Henry Forrest (1553)



One Henry Forrest a young inoffensive Benedictine, being charged with speaking respectfully of the above Patrick Hamilton, was thrown into prison; and, in confessing himself to a friar, owned that he thought Hamilton a good man; and that the articles for which he was sentenced to die, might be defended. This being revealed by the friar, it was received as evidence; and the poor Benedictine was sentenced to be burnt.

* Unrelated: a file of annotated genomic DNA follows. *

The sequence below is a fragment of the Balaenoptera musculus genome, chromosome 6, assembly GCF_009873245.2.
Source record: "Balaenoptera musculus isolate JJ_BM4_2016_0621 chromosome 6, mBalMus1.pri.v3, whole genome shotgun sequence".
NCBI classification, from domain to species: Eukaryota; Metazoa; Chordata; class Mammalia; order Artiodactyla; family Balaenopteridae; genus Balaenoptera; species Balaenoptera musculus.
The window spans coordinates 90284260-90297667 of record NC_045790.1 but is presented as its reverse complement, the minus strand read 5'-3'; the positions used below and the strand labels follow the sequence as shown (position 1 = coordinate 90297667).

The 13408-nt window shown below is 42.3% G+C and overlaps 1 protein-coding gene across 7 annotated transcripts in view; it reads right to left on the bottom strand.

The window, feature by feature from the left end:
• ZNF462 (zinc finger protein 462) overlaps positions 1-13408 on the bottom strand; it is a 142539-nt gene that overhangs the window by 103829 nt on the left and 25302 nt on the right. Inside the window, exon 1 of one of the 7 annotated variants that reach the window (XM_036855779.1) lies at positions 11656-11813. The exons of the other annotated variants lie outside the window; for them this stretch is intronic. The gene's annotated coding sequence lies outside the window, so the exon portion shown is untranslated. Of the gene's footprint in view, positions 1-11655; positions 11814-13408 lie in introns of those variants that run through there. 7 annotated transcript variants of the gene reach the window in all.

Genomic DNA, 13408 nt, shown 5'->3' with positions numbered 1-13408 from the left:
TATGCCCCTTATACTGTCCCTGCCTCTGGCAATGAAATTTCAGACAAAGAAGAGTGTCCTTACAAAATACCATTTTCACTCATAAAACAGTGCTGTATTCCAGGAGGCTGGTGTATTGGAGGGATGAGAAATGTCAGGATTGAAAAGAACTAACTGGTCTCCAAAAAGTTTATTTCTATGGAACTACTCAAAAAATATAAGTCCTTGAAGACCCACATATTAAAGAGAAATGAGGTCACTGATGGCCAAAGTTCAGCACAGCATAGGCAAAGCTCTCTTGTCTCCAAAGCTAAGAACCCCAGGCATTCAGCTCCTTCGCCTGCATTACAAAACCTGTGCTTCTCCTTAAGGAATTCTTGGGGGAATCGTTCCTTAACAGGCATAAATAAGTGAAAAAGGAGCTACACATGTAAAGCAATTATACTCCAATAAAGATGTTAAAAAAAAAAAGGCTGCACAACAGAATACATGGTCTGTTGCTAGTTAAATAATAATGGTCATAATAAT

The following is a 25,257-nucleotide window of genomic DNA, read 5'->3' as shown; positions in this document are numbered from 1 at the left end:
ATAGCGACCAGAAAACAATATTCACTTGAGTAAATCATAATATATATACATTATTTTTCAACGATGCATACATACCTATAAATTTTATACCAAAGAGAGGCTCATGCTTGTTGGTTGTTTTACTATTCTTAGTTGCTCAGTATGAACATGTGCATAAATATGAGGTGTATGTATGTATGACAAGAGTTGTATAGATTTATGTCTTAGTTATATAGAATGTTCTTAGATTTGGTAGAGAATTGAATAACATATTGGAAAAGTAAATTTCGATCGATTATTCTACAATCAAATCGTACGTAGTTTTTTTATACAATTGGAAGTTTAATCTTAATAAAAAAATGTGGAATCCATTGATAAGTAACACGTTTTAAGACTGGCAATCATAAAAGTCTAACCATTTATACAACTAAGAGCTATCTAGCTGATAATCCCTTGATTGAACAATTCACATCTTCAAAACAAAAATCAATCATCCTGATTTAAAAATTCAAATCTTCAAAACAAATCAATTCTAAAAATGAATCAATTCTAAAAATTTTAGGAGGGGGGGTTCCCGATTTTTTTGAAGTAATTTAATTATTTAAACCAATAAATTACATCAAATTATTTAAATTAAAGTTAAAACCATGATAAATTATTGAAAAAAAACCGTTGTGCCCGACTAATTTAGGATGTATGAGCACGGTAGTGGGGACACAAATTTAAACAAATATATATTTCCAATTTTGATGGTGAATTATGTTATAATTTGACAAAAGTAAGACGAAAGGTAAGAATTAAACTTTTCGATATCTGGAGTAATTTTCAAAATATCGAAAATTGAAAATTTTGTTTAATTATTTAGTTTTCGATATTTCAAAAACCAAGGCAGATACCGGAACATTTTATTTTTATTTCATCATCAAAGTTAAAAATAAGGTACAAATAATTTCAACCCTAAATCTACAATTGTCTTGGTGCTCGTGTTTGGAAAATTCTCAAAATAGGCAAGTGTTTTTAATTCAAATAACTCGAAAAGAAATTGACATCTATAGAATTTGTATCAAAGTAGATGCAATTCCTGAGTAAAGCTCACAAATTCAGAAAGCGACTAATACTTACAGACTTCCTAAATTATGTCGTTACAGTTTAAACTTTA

Whilst consultation was held, with regard to the manner of his execution, John Lindsay, one of the archbishop's gentlemen, offered his advice, to burn Friar Forest in some cellar; "for," said he, "the smoke of Patrick Hamilton hath infected all those on whom it blew."

This advice was taken, and the poor victim was rather suffocated, than burnt.


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